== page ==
You can also find out more about the birds of the Kent/London borders by visiting the Kent Wildlife Trust, Kent Ornithological Society and London Natural History (London Birdclub) websites, where you can also look for recent bird sightings or report your own. The KOS sightings site for Sevenoaks Wildlife Reserve is one of many offering recent, sometimes daily sightings.

Adam’s five personal favourite sitings

Black redstart – with Dave’s help that one, in Knole.
Tawny owl – I never usually see them, although they aren’t rare, but saw two together at Knole Park, one at One Tree Hill and one on the woodland fringe near the final field of the Downe circular – all in 2016.
Woodcock – on the Eynsford/Lullingstone route. It flew up from grassland a few feet ahead of me and my sons and circled us for a minute, somewhat haphazardly.
Crossbills – with Dave’s help near Romney Street; several flew overhead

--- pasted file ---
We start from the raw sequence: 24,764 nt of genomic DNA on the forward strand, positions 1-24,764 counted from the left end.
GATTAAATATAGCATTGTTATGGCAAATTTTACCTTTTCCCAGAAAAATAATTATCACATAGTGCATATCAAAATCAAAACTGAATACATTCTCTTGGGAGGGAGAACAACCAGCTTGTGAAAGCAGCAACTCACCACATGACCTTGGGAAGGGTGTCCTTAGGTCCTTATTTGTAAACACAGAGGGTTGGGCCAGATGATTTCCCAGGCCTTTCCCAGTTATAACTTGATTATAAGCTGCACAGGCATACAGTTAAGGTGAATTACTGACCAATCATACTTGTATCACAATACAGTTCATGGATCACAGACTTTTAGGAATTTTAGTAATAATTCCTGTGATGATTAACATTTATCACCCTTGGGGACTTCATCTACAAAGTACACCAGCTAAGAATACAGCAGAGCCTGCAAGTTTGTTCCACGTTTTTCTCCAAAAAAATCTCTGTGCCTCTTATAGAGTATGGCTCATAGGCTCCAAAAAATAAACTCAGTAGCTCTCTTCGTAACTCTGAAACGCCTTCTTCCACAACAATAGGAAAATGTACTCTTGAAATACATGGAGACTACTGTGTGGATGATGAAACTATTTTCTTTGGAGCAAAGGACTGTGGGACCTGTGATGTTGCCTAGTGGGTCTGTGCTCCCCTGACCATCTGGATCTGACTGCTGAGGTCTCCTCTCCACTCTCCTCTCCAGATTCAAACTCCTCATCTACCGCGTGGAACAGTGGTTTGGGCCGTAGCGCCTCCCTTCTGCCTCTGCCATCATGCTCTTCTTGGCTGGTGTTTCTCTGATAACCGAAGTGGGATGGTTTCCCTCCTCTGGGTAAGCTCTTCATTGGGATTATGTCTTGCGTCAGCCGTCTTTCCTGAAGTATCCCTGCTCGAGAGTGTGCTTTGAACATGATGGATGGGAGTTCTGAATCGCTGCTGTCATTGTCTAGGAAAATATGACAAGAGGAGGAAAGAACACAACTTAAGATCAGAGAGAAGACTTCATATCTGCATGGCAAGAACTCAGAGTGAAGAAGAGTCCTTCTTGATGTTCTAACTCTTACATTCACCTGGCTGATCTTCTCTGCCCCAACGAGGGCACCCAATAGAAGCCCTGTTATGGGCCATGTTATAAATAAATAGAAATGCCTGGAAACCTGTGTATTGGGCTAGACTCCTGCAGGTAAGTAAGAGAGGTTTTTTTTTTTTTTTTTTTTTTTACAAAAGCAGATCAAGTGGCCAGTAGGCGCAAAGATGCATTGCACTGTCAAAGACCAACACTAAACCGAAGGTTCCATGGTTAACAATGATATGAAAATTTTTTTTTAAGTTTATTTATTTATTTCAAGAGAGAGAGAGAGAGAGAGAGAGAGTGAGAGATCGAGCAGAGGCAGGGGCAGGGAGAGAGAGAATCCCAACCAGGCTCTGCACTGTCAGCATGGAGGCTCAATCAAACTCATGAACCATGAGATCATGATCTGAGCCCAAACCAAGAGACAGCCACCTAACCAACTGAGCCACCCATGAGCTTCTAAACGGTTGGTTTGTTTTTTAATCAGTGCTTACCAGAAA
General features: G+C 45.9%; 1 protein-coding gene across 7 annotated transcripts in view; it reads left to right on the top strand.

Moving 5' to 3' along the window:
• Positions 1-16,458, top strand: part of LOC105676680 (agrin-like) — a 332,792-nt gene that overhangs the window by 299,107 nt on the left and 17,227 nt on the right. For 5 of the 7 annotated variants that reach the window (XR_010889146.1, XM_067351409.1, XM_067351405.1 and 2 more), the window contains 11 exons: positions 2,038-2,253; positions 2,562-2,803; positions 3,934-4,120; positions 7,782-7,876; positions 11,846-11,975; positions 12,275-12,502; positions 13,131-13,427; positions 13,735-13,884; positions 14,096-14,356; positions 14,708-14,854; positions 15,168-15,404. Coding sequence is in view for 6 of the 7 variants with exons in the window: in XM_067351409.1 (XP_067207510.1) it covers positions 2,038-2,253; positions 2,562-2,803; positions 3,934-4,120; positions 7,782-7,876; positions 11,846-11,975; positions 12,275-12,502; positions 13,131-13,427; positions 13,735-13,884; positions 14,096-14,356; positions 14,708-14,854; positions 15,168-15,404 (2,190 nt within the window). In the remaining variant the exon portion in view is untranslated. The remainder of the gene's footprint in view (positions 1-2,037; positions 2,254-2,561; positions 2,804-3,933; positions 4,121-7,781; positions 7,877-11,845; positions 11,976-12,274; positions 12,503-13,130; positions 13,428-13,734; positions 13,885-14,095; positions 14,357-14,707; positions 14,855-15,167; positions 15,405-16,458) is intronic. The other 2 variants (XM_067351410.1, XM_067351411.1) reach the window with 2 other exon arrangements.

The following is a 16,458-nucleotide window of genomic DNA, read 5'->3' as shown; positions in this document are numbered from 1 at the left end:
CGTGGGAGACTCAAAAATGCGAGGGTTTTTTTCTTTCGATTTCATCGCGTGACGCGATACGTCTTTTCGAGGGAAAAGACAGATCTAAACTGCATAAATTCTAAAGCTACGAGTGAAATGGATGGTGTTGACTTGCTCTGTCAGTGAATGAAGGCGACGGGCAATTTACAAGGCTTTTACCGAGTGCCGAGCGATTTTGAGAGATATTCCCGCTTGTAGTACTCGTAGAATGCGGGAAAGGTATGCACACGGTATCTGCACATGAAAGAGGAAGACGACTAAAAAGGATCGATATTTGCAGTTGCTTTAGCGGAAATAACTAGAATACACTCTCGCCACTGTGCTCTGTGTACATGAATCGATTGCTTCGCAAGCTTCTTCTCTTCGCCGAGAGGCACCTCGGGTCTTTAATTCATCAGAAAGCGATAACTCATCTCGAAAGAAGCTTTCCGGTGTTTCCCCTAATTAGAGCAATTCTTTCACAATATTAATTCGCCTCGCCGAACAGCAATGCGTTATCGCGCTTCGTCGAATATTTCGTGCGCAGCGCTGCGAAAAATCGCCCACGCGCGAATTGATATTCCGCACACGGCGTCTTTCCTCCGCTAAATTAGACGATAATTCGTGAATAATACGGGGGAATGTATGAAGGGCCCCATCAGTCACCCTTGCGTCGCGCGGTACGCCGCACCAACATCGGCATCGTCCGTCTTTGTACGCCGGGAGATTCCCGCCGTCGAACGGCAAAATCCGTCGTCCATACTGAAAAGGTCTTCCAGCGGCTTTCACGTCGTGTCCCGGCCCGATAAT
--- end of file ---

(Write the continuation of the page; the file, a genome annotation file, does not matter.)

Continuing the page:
Buzzards – not rare, but I’ve got very close to a pair of these gorgeous birds at Point 2 on Walk 14 (Shoreham east). Buzzards can be seen on all the walks.
My all-time favourite bird sighting was not on these walks but near Brockley train station, on the pedestrian bridge in 2014, when a red kite glided a few feet over my head.
I’ve also experienced a sparrowhawk swooping so close to my head that I sensed the disturbed airflow around my ear before seeing it. A small flock of sparrows was its intended prey. They got away, escaping into a bush. This was not in the countryside but in Bell Green, Lower Sydenham!